Report From Cannes


This morning’s view from my phone shows the easing of the torrential returning blue skies and – just out of shot – the first of the obscenely giant cruise ships to Cannes (average on-board age; 72). Like Berlin, Geneva, Venice, Taormina and er, Birmingham, Cannes is a trade show town; visit it in a different month and you would find yourself surrounded by dentists or antique dealers. Despite this cosmopolitanism, Cannes still manages to prove exasperating and impenetrable to the casual visitor; just ordering a coffee during peak events can become an obstacle course of ritual humiliation.

For many years there were hotels that only accepted cash. Menus still switch to higher figures at 1:00pm or on certain dates, there are arcane rules governing the availability of cabs, the entrance into bars and behaviour aboard yachts. There are buyers and sellers of all kinds who have been attending for decades, but who cannot afford to travel beyond the Bunker, the unlovely trade fair-dungeon wherein stuff is hawked.

But between trade fairs Cannes becomes just another seaside town, deserted at night, calm and graceful by day, and you get a sense of the impact that a few thousand trades folk can have on a formerly sedate coastal resort.

Cannes remains France at its foofiest – my dessert last night was a sphere of chocolate that, when broken into, reveal compartments of citrus fruits, lime foam and lemon cream, presented on a foot-long oblong plate with a diagonal smear of off-puttingly cloacal brown chocolate.

But behind the Fendi and Cartier shops is a railway line smothered in then worst graffiti imaginable. There are Algerians huddled in workmen’s cafes smoking and a staggering number of beggars. It’s the side of France Sarkosi seems happy to hide, and it’s the same all around the major cities. The tourists get the gorgeous parades; the workers get the rundown tenements.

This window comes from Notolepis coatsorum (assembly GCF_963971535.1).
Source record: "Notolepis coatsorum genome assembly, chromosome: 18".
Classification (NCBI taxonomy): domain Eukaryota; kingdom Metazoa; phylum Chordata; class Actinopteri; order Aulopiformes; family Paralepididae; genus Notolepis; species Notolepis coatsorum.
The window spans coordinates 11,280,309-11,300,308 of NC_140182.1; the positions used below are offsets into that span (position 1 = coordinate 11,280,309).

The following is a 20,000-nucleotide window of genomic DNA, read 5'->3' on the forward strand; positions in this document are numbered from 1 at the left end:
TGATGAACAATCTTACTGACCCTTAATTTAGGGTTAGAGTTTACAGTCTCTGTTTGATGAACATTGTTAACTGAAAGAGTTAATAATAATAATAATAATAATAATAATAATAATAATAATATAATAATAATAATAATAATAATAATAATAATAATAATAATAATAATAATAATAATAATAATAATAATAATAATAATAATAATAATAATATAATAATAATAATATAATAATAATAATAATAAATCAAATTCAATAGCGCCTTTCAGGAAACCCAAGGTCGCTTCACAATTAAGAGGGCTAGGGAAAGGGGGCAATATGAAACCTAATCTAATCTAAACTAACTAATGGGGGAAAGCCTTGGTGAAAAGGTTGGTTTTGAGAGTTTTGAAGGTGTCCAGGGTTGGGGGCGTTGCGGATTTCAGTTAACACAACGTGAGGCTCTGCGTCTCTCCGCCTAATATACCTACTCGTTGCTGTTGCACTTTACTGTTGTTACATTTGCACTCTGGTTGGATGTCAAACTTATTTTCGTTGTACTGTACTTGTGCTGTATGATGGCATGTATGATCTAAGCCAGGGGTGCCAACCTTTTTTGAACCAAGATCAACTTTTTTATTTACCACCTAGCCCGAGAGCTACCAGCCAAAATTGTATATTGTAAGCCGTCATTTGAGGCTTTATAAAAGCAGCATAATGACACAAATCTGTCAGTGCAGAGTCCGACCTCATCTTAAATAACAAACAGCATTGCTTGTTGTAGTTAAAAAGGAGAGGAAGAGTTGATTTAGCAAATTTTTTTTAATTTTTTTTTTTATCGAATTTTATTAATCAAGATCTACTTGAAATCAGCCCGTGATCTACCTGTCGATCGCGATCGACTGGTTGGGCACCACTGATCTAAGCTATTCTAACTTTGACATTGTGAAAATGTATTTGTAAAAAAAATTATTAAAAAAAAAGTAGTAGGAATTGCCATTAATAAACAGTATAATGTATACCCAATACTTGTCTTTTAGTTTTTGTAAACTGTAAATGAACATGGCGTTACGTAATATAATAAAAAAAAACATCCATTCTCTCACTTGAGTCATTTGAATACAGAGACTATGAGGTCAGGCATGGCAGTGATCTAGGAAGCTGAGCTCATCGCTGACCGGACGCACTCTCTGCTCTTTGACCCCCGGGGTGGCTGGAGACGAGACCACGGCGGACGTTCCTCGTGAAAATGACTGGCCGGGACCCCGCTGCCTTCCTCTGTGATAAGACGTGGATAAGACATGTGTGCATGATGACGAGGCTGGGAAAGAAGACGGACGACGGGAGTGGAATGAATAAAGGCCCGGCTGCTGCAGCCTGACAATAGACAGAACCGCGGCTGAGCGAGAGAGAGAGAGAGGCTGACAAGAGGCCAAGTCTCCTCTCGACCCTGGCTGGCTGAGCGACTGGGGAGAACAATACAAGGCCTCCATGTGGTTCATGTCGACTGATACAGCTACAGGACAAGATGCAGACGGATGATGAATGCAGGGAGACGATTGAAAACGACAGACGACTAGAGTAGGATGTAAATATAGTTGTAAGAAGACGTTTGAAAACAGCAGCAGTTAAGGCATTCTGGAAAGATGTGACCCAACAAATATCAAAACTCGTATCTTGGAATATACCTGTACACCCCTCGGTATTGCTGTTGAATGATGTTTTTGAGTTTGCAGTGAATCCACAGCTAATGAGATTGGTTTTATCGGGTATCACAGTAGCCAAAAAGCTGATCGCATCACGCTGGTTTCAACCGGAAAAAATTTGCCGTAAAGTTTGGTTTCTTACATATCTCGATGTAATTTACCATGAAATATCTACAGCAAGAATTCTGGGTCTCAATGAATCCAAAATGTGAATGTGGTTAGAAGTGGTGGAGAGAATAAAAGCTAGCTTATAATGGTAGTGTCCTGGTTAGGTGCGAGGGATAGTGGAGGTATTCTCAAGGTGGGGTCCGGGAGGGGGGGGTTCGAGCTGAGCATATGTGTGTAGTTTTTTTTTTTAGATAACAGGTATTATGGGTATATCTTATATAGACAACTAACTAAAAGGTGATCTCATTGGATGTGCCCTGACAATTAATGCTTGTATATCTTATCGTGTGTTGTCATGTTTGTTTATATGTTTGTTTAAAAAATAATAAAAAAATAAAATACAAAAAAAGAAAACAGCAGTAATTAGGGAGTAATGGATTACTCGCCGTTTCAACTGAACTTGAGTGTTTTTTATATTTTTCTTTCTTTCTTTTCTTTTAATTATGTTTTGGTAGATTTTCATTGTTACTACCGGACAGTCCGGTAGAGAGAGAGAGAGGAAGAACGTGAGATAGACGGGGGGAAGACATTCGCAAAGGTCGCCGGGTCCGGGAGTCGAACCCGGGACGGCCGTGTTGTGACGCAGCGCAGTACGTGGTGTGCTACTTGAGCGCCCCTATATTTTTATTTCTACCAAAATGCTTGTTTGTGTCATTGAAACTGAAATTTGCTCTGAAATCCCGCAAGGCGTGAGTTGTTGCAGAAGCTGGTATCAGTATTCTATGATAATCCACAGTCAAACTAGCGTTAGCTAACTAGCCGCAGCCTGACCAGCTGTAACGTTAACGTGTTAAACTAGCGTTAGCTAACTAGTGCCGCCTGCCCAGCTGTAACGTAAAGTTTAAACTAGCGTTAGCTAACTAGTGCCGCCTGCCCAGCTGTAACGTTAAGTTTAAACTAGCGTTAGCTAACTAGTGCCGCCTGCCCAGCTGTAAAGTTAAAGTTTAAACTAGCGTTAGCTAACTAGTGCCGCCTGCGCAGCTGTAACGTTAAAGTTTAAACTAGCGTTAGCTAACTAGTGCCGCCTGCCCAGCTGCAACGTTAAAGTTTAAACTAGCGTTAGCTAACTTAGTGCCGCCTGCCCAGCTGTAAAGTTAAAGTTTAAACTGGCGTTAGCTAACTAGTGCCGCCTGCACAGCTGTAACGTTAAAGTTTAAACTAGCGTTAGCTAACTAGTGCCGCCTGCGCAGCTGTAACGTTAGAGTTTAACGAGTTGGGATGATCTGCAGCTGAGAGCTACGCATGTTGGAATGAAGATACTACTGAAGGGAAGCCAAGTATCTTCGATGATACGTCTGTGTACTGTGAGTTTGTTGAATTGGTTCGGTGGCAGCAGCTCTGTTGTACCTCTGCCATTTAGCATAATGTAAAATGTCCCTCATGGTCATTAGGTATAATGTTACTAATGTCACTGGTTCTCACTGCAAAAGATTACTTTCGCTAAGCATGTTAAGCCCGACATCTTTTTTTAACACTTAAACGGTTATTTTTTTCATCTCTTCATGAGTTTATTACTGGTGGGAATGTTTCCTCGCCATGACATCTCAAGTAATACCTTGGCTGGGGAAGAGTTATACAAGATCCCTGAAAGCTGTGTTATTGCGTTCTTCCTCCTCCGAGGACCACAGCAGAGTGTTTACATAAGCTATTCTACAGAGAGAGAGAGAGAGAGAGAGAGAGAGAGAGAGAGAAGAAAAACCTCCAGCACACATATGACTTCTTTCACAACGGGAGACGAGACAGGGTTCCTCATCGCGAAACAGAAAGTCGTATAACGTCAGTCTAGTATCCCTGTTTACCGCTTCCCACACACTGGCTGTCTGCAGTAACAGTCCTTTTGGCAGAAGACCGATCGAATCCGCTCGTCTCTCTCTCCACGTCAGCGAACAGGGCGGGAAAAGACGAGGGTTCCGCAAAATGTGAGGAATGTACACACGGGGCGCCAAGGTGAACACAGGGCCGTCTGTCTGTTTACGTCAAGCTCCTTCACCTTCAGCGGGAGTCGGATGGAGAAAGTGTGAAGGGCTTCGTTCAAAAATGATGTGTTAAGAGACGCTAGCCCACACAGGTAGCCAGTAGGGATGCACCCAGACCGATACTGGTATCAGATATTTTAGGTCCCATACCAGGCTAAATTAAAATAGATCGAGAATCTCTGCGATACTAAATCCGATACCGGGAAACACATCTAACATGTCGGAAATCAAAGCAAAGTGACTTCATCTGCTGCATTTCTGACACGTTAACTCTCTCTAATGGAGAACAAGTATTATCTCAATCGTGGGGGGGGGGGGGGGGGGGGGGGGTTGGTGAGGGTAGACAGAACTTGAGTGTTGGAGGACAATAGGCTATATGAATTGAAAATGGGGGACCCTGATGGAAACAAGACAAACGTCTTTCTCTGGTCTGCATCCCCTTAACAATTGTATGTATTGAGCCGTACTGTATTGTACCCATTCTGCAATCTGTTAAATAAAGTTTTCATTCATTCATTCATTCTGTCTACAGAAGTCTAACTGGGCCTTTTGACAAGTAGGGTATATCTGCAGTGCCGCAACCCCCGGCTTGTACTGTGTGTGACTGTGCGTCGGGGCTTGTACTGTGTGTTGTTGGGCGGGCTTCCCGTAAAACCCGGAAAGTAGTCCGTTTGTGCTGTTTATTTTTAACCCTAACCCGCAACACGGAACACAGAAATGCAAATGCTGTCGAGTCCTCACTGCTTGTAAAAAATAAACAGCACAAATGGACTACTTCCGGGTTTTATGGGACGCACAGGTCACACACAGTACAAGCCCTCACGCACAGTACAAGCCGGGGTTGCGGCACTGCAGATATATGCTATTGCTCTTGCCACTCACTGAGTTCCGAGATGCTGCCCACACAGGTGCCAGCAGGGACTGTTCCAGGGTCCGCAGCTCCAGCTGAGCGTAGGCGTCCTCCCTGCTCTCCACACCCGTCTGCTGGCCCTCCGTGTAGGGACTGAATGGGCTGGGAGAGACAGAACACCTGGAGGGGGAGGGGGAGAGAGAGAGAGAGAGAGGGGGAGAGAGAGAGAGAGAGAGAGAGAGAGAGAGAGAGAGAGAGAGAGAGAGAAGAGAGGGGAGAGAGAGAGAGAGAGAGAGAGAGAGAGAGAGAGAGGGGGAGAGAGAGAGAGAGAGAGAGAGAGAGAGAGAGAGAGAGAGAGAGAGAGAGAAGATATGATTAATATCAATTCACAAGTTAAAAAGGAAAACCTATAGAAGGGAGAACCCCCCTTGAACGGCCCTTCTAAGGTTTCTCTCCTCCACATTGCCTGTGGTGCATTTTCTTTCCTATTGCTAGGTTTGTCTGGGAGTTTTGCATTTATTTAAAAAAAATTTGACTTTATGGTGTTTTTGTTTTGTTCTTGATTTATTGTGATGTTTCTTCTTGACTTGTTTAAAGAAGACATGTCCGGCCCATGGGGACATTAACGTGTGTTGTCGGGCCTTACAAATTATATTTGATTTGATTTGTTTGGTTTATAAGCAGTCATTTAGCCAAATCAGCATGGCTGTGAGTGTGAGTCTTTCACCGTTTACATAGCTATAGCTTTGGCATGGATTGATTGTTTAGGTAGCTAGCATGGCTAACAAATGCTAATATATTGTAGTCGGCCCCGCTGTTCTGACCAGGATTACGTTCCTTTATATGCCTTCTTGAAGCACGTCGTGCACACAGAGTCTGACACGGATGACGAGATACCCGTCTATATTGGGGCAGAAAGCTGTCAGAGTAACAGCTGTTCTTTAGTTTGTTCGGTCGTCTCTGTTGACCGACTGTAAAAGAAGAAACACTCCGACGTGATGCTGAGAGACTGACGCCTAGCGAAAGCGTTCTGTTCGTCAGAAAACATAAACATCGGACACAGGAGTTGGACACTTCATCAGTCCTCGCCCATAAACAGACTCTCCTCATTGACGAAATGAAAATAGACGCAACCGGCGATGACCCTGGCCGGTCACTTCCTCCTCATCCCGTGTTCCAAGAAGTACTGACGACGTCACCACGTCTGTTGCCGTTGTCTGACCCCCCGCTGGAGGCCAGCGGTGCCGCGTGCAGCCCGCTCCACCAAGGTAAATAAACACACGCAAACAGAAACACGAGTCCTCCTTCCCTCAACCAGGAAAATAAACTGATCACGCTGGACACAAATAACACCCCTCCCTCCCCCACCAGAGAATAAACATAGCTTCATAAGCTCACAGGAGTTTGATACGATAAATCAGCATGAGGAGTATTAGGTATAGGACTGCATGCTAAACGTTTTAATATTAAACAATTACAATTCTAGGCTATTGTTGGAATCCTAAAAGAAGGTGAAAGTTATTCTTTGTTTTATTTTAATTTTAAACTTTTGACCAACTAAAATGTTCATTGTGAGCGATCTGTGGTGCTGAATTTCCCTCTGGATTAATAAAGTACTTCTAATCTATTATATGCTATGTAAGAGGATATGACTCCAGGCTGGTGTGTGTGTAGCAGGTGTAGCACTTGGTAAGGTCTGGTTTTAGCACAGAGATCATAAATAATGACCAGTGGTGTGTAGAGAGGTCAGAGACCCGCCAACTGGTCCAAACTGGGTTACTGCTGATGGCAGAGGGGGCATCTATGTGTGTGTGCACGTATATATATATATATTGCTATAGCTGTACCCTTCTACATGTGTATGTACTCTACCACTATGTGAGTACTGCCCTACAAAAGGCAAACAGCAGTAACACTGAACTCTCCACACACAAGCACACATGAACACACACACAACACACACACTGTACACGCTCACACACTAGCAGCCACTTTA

And yet, it’s France, more a dream-state than a place for many overseas visitors, particularly US ones for some reason, who must have a visit preprogrammed into their DNA at an early age. The British have a rather different take on their neighbours, as the book ‘2,000 Years Of Annoying The French’ reveals.

And the French are genetically annoying; last night the usually brilliant trains stopped running at 9:30pm without warning, necessitating an unplanned-for €100 cab ride. A shrug of the shoulders, a flick of the hands – Bof! – as the taxi driver said when I explained what had happened, ‘Vive La France’. I could have poked his eye out.

Today I’m packing a bag and hopping on the next passing train that works. Another report to follow.

6 comments on “Report From Cannes”

  1. Mary says:

    That’s SO interesting. I don’t think Poirot would have been too impressed with modern day Cannes.Look forward to hearing more.

  2. Helen Martin says:

    However, I would like to know what is wrong with 70 year olds taking a cruise. As someone who turns 70 in a month I would like to state that I have never been on a cruise and I live in a city from which week long cruises originate so if I had an opportunity I would be delighted to cruise somewhere. A repositioning one is the best I can hope for and not soon.
    Mary, Poirot was one of those visiting the above the darkness Cannes, not the shadowy side and he would still be in that part of the city.

  3. Gretta says:

    Somehow I knew the word ‘torrential’ would not be far away from these posts. What is it with you and holidays and rain, admin? I must say that I am enamoured with your foofy dessert, however. Did you happen to take a pic of that?

  4. Dan Terrell says:

    Admin’s initial line has this in it: “…my phone shows the easing of the Torrential Blue Skies.” Those last 3 words – while not unlike one of my heavy-fingered posts (Say I quickly to CYA) seem to contain a most unusual modifier, namely “torrential”. M. Poirot might deduce a few missing words at this point, n’estpa? Would these words be? Something like: “the easing of the torrential rains and the return of blue skies?”
    Is this yet another incidence of our Admin. visiting a place and being greeted with rain? If this is so, he may have a third ot fifth career as a rainmaker. If so I have a proposed advert. Voila! When in drought, call Chris Fowler out.

  5. admin says:

    Dan you surmise correctly – in the posting of my note, wily French goblins removed the phrase ‘rand and the return of’. It was, naturally, chucking it down forth first few days. I Am Rainmaker!

  6. Dan Terrell says:

    Cleaver typoing in your red-box comment, Admin.

Comments are closed.